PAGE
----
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Lease-holders’ rights large part of High Country equation

Press Release – Federated Farmers

Its timely and worthwhile to review aspects of Crown lease land in the South Island High Country but the rights of leaseholders are just as important as other factors in the debate, Federated Farmers says.Lease-holders’ rights important part of High Country equation

Source: Federated Farmers

It’s timely and worthwhile to review aspects of Crown lease land in the South Island High Country but the rights of leaseholders are just as important as other factors in the debate, Federated Farmers says.

“We have no problem with a reasoned and balanced discussion on the extent to which the objectives of the Crown Pastoral Land Act (Section 24) have been achieved,” Feds High Country Chairperson Simon Williamson says.

“However, having now reviewed the full proposal released over the weekend, we believe the Minister has jumped the gun. It would have been more appropriate to determine the fate of Tenure Review as part of this consultation process, after all submissions and viewpoints had been received and evaluated.”

Federated Farmers is pleased with the assurances from Land Information Manager Eugenie Sage that negotiations with those properties already in tenure review will continue on a case-by-case basis.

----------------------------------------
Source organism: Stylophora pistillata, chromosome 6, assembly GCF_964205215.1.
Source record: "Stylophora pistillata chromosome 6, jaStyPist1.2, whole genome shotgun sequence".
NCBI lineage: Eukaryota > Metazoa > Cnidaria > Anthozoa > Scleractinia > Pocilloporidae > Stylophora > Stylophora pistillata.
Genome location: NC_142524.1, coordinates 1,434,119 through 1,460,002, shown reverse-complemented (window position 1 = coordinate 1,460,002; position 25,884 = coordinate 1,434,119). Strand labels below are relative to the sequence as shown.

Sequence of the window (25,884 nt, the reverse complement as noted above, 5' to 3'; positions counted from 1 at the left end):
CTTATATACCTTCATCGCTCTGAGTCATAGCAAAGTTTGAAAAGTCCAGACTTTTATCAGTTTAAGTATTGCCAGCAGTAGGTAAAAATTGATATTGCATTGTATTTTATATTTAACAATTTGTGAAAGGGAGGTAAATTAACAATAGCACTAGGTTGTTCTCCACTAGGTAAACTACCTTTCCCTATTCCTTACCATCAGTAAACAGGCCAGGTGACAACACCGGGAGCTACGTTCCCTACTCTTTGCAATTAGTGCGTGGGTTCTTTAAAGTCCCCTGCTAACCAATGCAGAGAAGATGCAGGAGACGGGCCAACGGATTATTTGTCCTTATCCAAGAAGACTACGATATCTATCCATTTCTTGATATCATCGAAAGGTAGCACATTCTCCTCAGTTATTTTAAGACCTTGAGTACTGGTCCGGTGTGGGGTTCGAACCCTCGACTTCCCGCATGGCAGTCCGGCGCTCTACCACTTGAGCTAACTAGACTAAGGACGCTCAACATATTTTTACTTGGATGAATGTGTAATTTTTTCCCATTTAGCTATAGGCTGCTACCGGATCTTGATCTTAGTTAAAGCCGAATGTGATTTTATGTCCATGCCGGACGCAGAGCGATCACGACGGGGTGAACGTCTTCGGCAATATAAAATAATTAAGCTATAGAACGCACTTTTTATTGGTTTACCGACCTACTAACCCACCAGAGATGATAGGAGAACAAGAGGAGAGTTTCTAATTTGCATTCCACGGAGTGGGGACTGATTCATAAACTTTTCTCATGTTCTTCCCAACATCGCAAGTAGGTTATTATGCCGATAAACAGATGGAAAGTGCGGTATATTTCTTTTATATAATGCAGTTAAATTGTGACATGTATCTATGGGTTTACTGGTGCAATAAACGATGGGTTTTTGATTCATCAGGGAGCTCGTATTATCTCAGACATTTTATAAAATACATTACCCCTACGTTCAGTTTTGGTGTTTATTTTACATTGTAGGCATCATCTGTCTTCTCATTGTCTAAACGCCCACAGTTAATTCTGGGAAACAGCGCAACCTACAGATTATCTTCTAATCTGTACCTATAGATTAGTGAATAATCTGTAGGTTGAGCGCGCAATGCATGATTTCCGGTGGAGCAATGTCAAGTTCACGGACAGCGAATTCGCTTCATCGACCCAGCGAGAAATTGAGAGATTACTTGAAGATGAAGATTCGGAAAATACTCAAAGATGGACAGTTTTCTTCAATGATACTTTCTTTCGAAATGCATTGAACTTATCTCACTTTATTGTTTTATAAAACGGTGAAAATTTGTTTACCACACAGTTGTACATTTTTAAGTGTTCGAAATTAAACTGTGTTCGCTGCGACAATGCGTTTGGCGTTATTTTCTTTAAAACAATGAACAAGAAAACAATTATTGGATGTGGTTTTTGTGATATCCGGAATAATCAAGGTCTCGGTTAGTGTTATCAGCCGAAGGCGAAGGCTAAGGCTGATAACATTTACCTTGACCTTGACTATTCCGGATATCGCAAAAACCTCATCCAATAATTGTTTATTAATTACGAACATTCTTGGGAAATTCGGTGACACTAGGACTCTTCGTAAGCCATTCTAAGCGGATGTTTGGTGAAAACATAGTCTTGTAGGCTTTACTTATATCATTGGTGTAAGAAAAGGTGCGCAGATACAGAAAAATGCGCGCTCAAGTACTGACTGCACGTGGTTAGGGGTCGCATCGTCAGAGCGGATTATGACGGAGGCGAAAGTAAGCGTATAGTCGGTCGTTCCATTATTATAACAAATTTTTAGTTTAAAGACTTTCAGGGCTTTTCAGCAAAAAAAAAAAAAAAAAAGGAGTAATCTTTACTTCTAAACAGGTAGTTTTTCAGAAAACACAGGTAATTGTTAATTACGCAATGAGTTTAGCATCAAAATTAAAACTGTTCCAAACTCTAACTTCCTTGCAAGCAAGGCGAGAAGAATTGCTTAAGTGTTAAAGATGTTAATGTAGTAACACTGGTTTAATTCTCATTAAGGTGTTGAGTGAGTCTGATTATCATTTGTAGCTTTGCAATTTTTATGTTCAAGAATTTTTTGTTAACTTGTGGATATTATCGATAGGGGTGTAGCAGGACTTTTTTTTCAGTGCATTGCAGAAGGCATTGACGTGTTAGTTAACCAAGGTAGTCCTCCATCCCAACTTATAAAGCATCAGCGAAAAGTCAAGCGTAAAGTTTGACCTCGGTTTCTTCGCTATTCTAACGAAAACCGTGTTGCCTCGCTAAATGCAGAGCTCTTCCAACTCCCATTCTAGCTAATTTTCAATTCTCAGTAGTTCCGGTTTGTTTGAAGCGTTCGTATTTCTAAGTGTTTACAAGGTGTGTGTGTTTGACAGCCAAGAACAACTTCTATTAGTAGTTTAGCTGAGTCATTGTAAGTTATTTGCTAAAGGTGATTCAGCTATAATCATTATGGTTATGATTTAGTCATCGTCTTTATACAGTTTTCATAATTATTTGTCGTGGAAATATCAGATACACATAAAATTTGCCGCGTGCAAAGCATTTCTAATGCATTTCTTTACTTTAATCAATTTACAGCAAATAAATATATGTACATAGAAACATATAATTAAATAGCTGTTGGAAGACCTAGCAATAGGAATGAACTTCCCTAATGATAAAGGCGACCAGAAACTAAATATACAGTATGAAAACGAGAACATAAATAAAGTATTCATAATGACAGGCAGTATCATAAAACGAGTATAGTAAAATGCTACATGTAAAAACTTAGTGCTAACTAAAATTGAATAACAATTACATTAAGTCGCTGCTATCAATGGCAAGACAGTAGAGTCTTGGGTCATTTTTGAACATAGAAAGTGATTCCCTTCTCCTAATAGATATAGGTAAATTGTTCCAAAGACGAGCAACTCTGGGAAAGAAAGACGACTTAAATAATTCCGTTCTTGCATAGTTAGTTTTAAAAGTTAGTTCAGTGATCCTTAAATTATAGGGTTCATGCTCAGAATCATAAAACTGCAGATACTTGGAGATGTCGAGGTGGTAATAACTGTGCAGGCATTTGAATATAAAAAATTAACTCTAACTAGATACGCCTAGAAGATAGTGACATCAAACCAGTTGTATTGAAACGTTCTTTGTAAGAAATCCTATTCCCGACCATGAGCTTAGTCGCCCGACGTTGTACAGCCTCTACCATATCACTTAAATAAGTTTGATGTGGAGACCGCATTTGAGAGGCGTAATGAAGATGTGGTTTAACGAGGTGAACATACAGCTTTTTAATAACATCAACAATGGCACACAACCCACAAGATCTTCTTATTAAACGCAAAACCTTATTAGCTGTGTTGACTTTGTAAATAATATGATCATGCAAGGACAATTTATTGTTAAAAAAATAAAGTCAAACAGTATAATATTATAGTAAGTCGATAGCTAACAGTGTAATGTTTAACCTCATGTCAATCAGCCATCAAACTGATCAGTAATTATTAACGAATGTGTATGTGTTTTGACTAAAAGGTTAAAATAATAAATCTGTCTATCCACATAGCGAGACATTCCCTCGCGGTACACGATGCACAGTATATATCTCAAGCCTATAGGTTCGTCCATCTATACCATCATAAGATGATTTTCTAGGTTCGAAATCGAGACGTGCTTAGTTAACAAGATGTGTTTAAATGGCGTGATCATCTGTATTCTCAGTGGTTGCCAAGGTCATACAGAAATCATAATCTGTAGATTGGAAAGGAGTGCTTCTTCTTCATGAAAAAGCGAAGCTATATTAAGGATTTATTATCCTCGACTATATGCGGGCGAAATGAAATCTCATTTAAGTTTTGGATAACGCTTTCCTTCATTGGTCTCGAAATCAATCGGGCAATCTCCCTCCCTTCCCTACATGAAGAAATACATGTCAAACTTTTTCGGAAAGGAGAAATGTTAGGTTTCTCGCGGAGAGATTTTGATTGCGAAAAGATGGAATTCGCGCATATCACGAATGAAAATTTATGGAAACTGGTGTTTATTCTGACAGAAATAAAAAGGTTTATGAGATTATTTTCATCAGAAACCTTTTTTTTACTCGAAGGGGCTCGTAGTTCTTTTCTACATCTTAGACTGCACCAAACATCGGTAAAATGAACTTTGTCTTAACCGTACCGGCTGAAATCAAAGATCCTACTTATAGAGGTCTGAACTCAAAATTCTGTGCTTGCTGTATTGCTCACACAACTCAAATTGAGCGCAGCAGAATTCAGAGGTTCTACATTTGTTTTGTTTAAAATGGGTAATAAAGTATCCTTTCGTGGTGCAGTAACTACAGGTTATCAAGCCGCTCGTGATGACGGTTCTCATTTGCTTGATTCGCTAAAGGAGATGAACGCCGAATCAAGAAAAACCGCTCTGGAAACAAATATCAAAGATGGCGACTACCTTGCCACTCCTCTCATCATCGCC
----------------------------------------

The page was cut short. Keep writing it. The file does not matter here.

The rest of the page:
Eight leaseholders have already accepted a substantive proposal from the Crown, meaning there is a binding contract and an obligation on the Commissioner of Crown Lands to implement a tenure review.

“But there are 26 other lease-holders at other stages of the process. Federated Farmers strongly contends that negotiations should continue with them under existing legislative procedures. Budget provision should be available to ensure farming operations remain viable, with compensation for land and improvements returned to the conservation estate,” Mr Williamson says.

“We also urge that the current legislative and case-law property rights are respected for those leaseholders continuing under their current pastoral leases.”

In particular, Federated Farmers is concerned with the major changes proposed to the discretionary consent process and the role of the Commissioner, both of which will significantly impact those who retain High Country pastoral leases.

“It would be highly unfair if the outcomes of the proposals were to effectively lock up in perpetuity leased land to the point it becomes a quasi-public estate, compromising the farm’s viable operation in what is some of the nation’s harshest land, and yet still requiring that farmer to meet all the responsibilities the lease entails, including pest and weed management, without any sort of compensation,” Mr Williamson says.

“That in essence would be the government under-funding the public conservation estate, and instead getting that management and protection by stealth, courtesy of the leaseholder.”

ENDS

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